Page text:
Incoming chairman notes CARICOM’s progress in HIV/AIDS fight

Prime Minister of St Kitts and Nevis and incoming Chairman of the Caribbean Community (CARICOM) Dr Denzil Douglas says the regional body has made significant strides in the fight against HIV and AIDS, besides other solid achievements in the health sector.

And he notes also that PANCAP (Pan Caribbean Partnership against HIV and AIDS), which has been acclaimed an international best practice by the United Nations, has mobilised critical resources to coordinate successfully the region’s response to HIV and AIDS and could now boast a score card of significant reduction in the mortality rate, increased access to treatment and care by more than 50% of people living with AIDS and a remarkable decrease in the prevalence rate of HIV infections, according to a press release from the CARICOM Secretariat at Turkeyen.

Prime Minister Douglas, who has lead responsibility for Human Resource Development, Health and HIV/AIDS in the Quasi-cabinet of the CARICOM Conference of Heads of Government, said CARICOM could celebrate ten years of solid achievements in the region’s health sector development, since the Nassau Declaration in 2001.

He was addressing regional media representatives at a Media Clinic on Friday afternoon in the margins of the 32nd Annual Meeting of the CARICOM Conference of Heads of Government which will open in St Kitts and Nevis on July 1, the release said.

He said that the Community was meeting at a critical juncture in the wake of a plethora of concerns regarding implementation deficits in the CARICOM Single Market and economy, the Caribbean Court of Justice and Community leadership, but hastened to point out that much has been achieved, especially in the health sector.

Dr Douglas told journalists that the Community was the first in the world to provide an actionable response to the 2001 United Nation’s General Assembly Special Session on HIV and AIDS and its subsequent Declaration which led to the establishment of the Global Fund for HIV/AIDS, Tuberculosis and Malaria.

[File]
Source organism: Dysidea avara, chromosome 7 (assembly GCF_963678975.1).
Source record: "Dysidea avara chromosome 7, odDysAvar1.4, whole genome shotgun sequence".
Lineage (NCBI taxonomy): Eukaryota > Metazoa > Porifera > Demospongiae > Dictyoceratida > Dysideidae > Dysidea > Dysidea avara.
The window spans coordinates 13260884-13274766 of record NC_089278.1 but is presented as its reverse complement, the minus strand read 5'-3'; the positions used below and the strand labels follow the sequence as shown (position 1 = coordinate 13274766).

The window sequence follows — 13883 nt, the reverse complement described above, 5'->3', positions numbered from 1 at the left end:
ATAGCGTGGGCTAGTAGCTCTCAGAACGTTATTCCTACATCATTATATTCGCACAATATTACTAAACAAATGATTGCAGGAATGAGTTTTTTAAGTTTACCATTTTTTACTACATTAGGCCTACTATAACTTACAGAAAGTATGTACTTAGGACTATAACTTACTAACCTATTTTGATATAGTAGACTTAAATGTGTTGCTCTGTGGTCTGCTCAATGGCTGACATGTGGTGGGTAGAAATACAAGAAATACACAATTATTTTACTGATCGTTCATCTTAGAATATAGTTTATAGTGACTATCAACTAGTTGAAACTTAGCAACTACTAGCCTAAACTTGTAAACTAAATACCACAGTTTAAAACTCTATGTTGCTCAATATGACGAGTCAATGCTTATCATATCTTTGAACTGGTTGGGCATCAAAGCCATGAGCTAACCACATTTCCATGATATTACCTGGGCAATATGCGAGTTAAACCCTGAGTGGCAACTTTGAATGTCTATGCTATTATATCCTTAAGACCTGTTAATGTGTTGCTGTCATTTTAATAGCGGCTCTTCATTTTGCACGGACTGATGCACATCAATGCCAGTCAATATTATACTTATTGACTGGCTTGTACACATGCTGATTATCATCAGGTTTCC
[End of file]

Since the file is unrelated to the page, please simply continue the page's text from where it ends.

This response, he said, came in the form of the Nassau Declaration – The Health of the Region is the Wealth of the Region – which spawned the establishment of PANCAP, the Caribbean Cooperation in Health (CCH) with its eight strategic health priorities and the proposed Caribbean Regional Public Health Agency (CARPHA) set to begin operations by year-end.

Noting that all but one major recommendation in the Nassau Declaration were achieved, Dr Douglas pointed to significant strides made by CARICOM in the fight against HIV and AIDS.

Prime Minister Douglas also singled out the Community’s landmark achievements in the fight against Chronic Non-Communicable Diseases (NCDs), noting that “through the example of the region and the lobbying of our ambassadors at the United Nations, CARICOM has led the way for the UN High Level Meeting on NCDs in September.”

He explained that it was the Caribbean Commission on Health Development, chaired by Professor George Alleyne, which in 2006 raised an awareness of the devastating effects of heart diseases, hypertension, diabetes, cancers and other lifestyle-related diseases on the economies of the region.

In response to this, CARICOM held the first Heads of Government Summit on NCDs in the Americas, and that Summit, he stated, produced the Port-of-Spain Declaration – Uniting to Stop Chronic Non- Communicable Diseases – which is now being benchmarked as a model in the global fight against NCDs.

And more profound, he said, was the implementation of several policies to promote healthy lifestyles through physical activity, and reduce risk factors to NCDs.

CARPHA, Douglas stated, would be the final aspect of the Nassau Declaration and would provide a more effective response to regional health emergencies by consolidating the core functions of the five regional health institutions into one agency.

Meanwhile, at their upcoming conference, CARICOM Heads of Government will sign the Inter-Governmental Agreement that will establish CARPHA as a legal entity.

However, against this backdrop of achievements,

Dr Douglas cautioned journalists: “Do not come to St Kitts and Nevis just to criticise what we have not achieved… but also to talk about what we have achieved especially over the past ten years…”

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